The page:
The Titans, a team normally known for its ability to run the football, rank last in the NFL in rushing yards (51.7 yards per game) but are seventh in the league in passing yards (300.7) per game. Tennessee ranked 25th in passing yards per game (194.2) in 2010 when injuries led to three different quarterbacks making starts for the Titans.

Roos said the offensive line takes pride and responsibility in trying to protect Hasselbeck, who's been sacked four times and completed 78 of 112 passes for 932 yards and five touchdowns.  

"It's fun for us when we're able to throw the ball that many times and we can keep him clean, so it keeps him fresher and able to find all those open guys and makes our offense that much more dangerous," Roos said.

HOPE LIKELY TO RETURN: Munchak said Friday that Titans safety Chris Hope (shoulder) did well in full practice this week and is likely to play against the Browns.

"He did everything all week, wasn't limited at all, so I think we feel good about him having an opportunity to play," Munchak said.

Hope, a 10-year NFL veteran who turned 31 Thursday, started at Jacksonville and recorded eight tackles but missed the past two games as coaches waited for strength to return to his shoulder.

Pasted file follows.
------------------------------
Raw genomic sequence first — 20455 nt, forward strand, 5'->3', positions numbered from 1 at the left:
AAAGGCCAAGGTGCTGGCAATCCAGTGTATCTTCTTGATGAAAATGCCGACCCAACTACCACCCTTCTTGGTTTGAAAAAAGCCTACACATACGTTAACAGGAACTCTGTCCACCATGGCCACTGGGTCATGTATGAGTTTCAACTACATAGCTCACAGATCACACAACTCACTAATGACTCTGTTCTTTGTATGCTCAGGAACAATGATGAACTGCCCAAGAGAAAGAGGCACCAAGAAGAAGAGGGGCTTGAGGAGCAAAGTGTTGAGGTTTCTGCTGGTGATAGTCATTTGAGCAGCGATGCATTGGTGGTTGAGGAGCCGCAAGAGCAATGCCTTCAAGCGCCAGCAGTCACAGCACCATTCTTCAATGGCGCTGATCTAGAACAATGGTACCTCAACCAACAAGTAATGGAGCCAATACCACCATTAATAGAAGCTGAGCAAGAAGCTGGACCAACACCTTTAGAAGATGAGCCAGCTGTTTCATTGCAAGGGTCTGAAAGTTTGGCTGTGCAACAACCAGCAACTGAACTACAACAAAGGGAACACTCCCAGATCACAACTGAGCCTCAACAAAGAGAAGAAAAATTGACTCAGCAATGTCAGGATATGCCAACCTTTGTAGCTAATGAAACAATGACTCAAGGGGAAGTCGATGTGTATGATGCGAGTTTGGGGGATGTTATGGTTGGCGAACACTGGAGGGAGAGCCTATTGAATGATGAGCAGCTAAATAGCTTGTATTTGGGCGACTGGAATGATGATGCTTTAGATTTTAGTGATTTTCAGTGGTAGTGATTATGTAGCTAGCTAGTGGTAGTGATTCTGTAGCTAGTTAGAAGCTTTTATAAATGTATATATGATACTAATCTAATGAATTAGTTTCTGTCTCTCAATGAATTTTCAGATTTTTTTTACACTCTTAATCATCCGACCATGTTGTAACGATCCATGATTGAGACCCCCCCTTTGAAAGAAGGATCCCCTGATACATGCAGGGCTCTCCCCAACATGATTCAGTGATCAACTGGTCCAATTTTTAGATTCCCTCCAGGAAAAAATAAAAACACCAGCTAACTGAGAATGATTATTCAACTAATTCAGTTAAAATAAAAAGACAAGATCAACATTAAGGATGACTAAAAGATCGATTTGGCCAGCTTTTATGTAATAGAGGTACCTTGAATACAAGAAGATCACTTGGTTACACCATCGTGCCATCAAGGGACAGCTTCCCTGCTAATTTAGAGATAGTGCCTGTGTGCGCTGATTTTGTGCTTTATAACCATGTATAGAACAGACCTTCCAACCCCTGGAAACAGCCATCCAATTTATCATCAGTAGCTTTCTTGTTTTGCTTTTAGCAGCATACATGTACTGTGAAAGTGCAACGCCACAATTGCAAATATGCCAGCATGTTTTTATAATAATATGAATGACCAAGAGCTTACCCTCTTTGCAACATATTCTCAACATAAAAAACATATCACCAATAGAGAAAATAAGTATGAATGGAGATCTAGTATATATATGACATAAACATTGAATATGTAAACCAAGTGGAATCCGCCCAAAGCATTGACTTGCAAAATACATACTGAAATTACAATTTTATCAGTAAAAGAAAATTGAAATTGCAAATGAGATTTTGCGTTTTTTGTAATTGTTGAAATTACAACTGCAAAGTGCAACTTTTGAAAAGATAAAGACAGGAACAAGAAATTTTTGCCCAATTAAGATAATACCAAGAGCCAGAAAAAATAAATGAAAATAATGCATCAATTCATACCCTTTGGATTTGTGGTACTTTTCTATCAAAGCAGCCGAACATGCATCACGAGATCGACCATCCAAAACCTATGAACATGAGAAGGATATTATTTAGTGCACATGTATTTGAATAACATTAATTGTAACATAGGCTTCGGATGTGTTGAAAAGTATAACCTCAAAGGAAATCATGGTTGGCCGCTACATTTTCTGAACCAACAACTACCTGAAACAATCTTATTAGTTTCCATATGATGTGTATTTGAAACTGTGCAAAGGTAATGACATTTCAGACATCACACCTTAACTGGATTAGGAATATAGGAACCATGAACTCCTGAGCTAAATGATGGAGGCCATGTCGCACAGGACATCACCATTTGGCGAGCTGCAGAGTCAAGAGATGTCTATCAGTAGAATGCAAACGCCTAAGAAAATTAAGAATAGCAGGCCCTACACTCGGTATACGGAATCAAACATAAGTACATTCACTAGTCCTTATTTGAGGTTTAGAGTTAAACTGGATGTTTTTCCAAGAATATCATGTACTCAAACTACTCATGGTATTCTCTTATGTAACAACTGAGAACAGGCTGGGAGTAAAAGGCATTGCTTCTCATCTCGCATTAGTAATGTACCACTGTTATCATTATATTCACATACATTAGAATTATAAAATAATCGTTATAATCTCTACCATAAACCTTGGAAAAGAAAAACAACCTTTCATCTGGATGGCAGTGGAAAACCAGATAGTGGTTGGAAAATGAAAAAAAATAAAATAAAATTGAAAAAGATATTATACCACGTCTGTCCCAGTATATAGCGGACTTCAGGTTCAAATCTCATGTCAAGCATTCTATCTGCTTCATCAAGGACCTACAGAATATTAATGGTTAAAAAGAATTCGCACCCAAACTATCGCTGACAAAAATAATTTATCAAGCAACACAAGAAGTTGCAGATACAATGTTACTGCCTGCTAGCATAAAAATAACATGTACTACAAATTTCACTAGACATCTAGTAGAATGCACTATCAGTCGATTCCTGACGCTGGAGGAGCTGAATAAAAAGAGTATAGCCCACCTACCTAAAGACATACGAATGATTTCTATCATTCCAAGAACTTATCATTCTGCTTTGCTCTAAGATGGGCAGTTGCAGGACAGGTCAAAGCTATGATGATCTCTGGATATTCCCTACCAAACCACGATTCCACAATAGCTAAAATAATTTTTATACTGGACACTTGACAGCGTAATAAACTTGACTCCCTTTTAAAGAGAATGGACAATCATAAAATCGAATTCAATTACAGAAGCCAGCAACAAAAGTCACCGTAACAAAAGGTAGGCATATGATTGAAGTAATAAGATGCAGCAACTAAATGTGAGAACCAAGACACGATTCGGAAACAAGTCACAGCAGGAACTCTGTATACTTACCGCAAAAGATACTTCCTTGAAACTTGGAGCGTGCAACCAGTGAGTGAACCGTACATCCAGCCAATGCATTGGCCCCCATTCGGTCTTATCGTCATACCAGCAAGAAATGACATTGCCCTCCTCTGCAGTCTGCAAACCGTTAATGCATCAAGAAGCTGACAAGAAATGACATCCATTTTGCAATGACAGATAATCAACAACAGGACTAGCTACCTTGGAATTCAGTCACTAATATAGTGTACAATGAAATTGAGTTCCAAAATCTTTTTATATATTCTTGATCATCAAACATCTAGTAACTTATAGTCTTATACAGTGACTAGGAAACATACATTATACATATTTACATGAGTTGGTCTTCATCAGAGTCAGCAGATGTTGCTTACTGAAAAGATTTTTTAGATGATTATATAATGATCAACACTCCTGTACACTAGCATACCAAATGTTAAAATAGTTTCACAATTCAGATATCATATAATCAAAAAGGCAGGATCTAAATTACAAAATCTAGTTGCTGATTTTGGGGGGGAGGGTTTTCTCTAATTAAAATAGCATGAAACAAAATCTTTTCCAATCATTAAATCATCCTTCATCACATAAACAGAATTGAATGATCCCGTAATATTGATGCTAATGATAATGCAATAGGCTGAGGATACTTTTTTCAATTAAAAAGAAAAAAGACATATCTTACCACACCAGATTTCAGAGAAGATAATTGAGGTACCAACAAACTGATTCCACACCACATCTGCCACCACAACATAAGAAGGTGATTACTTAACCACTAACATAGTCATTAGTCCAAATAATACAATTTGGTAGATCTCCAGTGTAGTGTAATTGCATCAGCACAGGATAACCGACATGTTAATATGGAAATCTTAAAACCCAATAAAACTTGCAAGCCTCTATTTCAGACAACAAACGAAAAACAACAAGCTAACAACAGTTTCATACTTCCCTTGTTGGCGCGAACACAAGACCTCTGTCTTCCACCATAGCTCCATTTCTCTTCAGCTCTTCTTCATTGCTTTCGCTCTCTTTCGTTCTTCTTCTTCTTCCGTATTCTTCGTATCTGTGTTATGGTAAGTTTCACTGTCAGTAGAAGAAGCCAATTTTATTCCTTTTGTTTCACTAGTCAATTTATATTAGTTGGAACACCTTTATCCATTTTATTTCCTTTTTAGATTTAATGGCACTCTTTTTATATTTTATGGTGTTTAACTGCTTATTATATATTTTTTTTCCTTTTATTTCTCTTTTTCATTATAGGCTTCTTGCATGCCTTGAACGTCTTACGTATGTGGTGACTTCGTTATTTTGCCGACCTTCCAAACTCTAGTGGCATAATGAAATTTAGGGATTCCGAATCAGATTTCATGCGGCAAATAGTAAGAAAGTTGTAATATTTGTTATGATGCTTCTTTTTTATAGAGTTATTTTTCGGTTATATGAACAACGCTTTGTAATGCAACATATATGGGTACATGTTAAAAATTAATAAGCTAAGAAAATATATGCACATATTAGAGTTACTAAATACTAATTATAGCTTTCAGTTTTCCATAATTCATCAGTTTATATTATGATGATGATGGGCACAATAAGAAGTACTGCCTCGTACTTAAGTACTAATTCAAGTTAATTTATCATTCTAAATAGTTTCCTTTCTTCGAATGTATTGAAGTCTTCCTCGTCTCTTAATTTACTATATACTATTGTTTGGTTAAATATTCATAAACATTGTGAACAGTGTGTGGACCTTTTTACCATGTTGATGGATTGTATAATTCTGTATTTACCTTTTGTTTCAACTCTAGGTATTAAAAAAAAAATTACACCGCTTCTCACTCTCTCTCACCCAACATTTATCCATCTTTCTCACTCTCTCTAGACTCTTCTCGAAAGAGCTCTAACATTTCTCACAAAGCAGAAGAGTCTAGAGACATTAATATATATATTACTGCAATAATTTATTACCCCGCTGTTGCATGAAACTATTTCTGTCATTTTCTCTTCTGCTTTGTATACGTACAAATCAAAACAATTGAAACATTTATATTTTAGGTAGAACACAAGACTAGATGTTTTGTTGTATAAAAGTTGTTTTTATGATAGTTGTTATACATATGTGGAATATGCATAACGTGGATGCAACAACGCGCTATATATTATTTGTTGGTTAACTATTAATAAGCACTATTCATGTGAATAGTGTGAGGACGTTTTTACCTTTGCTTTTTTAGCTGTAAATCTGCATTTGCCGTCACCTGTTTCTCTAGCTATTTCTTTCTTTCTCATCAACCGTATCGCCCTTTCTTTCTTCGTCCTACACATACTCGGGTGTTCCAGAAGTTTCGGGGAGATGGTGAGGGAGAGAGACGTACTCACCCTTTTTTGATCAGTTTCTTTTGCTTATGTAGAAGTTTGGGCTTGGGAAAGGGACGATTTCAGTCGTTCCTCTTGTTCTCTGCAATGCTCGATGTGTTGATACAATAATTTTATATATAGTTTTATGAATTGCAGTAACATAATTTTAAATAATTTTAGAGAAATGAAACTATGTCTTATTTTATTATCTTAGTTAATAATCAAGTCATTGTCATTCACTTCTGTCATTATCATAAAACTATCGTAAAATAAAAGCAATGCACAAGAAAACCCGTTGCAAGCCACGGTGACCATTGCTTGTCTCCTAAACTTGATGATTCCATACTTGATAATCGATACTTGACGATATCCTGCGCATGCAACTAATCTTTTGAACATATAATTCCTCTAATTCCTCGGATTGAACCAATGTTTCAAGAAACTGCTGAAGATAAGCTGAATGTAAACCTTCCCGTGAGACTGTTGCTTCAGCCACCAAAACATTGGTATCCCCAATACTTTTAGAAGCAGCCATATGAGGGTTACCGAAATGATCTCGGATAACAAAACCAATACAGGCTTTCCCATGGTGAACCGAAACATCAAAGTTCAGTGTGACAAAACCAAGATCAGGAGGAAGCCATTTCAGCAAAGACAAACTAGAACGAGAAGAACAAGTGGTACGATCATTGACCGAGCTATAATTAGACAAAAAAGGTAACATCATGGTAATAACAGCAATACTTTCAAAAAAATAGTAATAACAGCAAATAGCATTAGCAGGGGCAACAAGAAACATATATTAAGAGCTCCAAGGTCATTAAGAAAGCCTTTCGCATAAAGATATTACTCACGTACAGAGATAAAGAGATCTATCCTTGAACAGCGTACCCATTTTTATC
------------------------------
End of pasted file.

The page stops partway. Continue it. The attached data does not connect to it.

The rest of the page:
"It was mostly being precautious, not trying to have something that continues for the entire year," Hope said. "I appreciate the coaches for giving me an opportunity to rest and the training staff. Most of the time, at this point in the season, you're still trying to establish your identity. You don't have a chance to rest."

The Titans started off-season signee Jordan Babineaux in place of Hope the past two games.

AVERY CATCHING ON: Munchak said coaches saw enough from receiver Donnie Avery to consider playing him Sunday. Avery, the newest Titan, signed with Tennessee Wednesday to add depth at receiver after the loss of Kenny Britt.

Avery had 100 catches for 1,263 yards in his first two seasons with St. Louis but missed 2009 with a torn ACL. Avery started this preseason with the Rams but was cut before the season started.

Munchak said the Titans tried to practice Avery in certain spots so he could learn the basics as quickly as possible.

"We're only going to have him play in areas where we think he can help and not put a lot of pressure on him or the quarterback," Munchak said. "He's got a good chance to be (active). We haven't decided that for sure. I think he gives us the possibility of suiting him up."

PASSING THROUGH THE WIND: Gusty breezes in the area Friday allowed the Titans to prepare for any winds they may encounter in Cleveland.

Munchak and Titans offensive coordinator Chris Palmer, who coached the Browns in 1999 and 2000, both remember that Cleveland's proximity to Lake Erie can produce difficult weather conditions.

"Even when it's not predicted it seems to get windy there in the second half off the lake, so it was good work to go against the breeze (Friday)," Munchak said.